Set06a-Tar - Econ 441 Summer Term 2003 Alan Deardorff...

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Econ 441 Alan Deardorff Summer Term 2003 Problem Set 6 - Answers Page 1 of 15 Problem Set 6 Tariffs - Answers 1. The graph below shows domestic supply and demand for a good in a small country. Suppose that it faces a world price of the good of $4 per pound. Show the effects on this market of a 25% ad valorem tariff on the good by drawing the equilibria with and without the tariff, then using the grid lines in the figure to calculate the changes in quantities supplied, demanded, and imported, and the welfare effects of the tariff on suppliers, demanders, government, and the country as a whole. Reading from the figure, quantity supplied rises from 2000 to 4000 pounds, quantity demanded falls from 9500 to 9000 pounds, quantity imported falls from 7500 to 5000 pounds. Suppliers gain area “a”, which is $3000, demanders lose area “a+b+c+d”, which is $9250, government gains revenue of area “c”, which is $5000, and the country as a whole therefore loses (9250–3000–5000) = –$1250. 0 1 2 3 4 5 6 7 8 9 10 0 1 2 3 4 5 6 7 8 9 10 p ($/pound) q (thousands of pounds) D S a b c d
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Alan Deardorff Summer Term 2003 Problem Set 6 - Answers Page 2 of 15 2. Use the partial equilibrium, small-country model of a tariff to work out the effects of an increase in a tariff that was already positive. For each case below, find the effects on domestic price, domestic quantities supplied and demanded, quantity of imports, and the welfare of suppliers, demanders, government, and the country as a whole. Also note, by comparing with your notes from class, whether any of these results differ from the effects of a positive tariff starting from a zero tariff. a. A tariff increase that is small enough so that the quantity of imports remains positive. Since this is a small country, the domestic price rises from p*+t to p*+t'. Supply increases from S 1 to S 2 ; demand decreases from D 1 to D 2 ; and imports decrease from M 1 to M 2 . Suppliers gain area “a”, demanders lose area “a+b+c+d” and the government’s tariff revenue changes from “e+f+g” to “c+f”, the change therefore being “+c–e–g”. This may be an increase or a decreases in revenue, depending on the sizes of these areas. If the initial and new tariffs are both not too high (below the revenue-maximizing tariff), then the tariff increase will increase revenue. Otherwise, the higher are these tariffs, the more likely it is for the revenue to fall. For the country as a whole, the net effect on welfare is a loss of “b+d+e+g”. It is the possibility of lost tariff revenue that is the main difference in these effects as compared to levying a tariff starting from zero, and also the portion of that loss, “e+g”, that is an addition to the net loss to the country, since it is a loss to government that is not a gain to anybody else. p*+t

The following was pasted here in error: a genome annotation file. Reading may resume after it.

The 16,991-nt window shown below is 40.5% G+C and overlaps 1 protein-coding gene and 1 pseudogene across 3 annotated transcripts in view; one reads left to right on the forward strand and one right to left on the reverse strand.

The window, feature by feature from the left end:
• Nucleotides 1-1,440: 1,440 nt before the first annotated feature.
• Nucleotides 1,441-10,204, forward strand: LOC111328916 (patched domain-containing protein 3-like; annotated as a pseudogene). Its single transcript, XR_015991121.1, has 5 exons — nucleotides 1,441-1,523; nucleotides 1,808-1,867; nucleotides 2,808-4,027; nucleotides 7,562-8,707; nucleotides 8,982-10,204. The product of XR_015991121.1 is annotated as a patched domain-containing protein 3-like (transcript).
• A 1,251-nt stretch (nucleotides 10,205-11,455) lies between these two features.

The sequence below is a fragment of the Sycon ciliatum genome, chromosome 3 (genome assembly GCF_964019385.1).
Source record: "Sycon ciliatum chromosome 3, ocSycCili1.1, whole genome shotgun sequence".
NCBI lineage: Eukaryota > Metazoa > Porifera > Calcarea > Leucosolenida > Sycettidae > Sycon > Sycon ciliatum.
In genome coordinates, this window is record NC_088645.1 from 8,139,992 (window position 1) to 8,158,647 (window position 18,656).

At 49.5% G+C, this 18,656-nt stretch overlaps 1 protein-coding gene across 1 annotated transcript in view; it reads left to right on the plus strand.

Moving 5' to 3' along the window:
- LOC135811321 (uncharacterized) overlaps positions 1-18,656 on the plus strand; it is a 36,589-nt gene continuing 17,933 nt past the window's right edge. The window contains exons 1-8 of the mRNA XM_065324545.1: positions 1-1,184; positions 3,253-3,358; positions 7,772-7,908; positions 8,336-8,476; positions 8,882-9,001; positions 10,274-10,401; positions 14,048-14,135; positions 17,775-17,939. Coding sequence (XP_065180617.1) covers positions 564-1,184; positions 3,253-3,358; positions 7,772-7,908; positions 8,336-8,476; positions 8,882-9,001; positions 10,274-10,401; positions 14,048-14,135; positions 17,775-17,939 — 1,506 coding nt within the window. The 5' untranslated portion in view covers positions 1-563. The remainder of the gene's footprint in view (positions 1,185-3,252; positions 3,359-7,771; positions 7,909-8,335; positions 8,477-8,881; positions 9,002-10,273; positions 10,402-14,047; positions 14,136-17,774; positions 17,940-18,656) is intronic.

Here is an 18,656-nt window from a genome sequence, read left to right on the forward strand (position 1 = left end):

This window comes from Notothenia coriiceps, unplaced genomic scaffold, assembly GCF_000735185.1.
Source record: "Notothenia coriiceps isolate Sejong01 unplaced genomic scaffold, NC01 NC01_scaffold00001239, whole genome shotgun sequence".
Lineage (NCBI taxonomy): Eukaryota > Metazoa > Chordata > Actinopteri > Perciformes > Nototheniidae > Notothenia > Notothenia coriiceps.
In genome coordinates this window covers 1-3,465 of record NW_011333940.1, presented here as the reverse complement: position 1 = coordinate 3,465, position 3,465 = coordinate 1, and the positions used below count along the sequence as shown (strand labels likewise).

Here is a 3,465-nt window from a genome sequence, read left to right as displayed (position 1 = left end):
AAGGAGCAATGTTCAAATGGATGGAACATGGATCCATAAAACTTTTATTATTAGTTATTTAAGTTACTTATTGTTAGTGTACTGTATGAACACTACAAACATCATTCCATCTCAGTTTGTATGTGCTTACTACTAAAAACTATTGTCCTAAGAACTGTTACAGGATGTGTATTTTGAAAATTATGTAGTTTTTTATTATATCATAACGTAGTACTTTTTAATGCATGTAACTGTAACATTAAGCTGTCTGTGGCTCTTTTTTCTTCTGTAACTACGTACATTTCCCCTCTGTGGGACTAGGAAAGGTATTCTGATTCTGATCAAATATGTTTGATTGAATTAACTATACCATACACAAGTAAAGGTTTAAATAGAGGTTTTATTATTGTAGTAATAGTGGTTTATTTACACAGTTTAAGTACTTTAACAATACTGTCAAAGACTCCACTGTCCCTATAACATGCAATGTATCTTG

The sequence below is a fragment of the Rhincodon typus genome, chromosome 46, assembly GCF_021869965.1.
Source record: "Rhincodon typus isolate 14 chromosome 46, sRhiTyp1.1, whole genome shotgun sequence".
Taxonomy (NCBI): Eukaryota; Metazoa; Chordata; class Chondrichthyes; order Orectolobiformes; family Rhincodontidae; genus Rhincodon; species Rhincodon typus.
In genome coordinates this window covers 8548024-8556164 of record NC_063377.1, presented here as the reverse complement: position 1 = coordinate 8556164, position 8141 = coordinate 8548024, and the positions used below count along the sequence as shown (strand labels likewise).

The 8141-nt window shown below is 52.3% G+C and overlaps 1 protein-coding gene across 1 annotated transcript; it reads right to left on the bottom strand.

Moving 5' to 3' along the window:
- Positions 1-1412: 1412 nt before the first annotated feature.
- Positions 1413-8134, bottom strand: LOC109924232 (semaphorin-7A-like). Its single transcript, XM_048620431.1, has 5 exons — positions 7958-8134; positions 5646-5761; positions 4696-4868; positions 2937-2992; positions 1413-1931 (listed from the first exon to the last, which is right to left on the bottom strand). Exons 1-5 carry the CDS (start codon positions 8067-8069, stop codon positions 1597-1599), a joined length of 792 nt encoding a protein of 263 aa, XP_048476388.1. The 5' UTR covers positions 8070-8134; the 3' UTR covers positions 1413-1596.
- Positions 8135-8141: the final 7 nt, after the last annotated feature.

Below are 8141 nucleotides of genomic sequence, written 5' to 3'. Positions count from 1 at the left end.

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Set06a-Tar - Econ 441 Summer Term 2003 Alan Deardorff...

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